I assume your father's car was roadworthy before the accident, and that there is no suggestion that the vehicle's condition contributed to the accident. In which case the only way having no MOT is relevant is if there is a specific clause in his policy that expressly states that having an up to date MOT is a condition of the policy. Some policies do say that, most I've seen don't.  Have you read the policy? What does it say? You need to study the policy wording to see if MOT is mentioned before deciding what to do next.

Anyone can check the MOT history of any vehicle on gov.uk [ Check the MOT history of a vehicle - GOV.UK (www.gov.uk) ] free of charge, so insurers could certainly have done so if they thought it was relevant.

Is the position that they have paid your father's claim for the damage to his car, about £3k, and they are now asking him to repay it? 

Unfortunately what's been said can't be unsaid so this going to have to be dealt with. The insurer should now put that demand in writing and when they do can you post the letter here as a single pdf with all identifying information and reference numbers covered up to keep it anonymous. How to Upload Documents / Images as PDF on CAG - Guides and advice on using the forum - Consumer Action Group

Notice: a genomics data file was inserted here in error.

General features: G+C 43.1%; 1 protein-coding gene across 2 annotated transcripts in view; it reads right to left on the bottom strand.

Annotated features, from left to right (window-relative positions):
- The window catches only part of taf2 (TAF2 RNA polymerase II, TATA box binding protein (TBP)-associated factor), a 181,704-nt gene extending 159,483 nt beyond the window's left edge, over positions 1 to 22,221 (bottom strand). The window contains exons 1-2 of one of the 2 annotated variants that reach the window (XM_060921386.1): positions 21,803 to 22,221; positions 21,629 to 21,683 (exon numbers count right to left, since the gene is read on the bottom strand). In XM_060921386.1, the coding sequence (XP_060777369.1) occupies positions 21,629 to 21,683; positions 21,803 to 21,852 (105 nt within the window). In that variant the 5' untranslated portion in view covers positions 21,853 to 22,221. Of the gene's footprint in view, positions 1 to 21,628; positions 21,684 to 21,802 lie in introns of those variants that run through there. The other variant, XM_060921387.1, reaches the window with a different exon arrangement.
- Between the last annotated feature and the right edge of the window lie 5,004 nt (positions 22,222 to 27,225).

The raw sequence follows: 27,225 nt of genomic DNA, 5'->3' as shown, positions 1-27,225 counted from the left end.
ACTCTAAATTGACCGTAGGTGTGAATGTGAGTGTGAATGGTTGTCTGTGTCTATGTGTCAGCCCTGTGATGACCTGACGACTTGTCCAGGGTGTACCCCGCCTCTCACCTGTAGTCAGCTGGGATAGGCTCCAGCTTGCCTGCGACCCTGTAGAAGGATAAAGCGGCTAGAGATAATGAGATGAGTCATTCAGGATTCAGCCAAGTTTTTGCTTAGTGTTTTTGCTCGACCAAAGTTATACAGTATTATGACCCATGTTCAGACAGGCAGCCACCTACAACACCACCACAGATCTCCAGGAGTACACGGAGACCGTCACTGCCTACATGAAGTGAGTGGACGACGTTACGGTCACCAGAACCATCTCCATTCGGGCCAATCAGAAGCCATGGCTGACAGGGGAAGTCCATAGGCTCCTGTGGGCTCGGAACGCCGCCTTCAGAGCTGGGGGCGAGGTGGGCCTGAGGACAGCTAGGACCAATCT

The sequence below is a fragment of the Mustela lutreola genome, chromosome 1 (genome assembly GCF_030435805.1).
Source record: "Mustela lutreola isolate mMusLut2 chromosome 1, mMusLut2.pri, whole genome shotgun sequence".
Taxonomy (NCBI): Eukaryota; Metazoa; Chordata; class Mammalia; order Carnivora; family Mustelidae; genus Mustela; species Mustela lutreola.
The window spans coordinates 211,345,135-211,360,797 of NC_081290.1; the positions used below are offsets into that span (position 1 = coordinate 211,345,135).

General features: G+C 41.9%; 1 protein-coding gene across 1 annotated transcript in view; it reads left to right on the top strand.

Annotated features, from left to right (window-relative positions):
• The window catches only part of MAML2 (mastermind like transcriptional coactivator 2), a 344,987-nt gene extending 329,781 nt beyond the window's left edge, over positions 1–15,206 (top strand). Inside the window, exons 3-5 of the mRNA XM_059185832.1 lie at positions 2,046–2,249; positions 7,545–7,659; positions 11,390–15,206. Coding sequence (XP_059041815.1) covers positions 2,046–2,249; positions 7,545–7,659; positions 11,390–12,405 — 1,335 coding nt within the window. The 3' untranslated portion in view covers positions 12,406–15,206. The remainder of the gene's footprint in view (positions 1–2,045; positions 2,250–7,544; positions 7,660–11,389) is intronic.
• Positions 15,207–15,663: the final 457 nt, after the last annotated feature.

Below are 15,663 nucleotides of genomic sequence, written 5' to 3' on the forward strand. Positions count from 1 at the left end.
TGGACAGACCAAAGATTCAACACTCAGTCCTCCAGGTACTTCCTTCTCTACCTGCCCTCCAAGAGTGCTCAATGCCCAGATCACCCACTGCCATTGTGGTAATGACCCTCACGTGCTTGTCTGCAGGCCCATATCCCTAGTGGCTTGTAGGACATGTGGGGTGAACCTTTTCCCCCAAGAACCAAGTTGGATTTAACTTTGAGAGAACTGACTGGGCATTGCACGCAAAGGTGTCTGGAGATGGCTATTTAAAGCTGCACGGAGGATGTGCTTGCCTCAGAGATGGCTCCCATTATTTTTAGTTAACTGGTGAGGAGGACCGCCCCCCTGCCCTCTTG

Let's see what they say is the reason the lack of MoT makes the claim invalid. If they don't explain ask for an explanation. It is open to your father, despite your mother's conversation, to say that having read their reasons he does not accept the claim is not covered and will not be reimbursing the claim already paid. 

I assume he has an MOT now?

 

 

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My presumption is that the Insurance company wrote the policyholder asking to be contacted

And they were aware the MOT had run out.

And the Insurers asked for the 3k based on the policy requiring vehicles to meet all legal standards required.

But as Ethel says, you could ask for proof  before paying the money to them.

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I didn't read that into Post #1 but hopefully OP will clarify.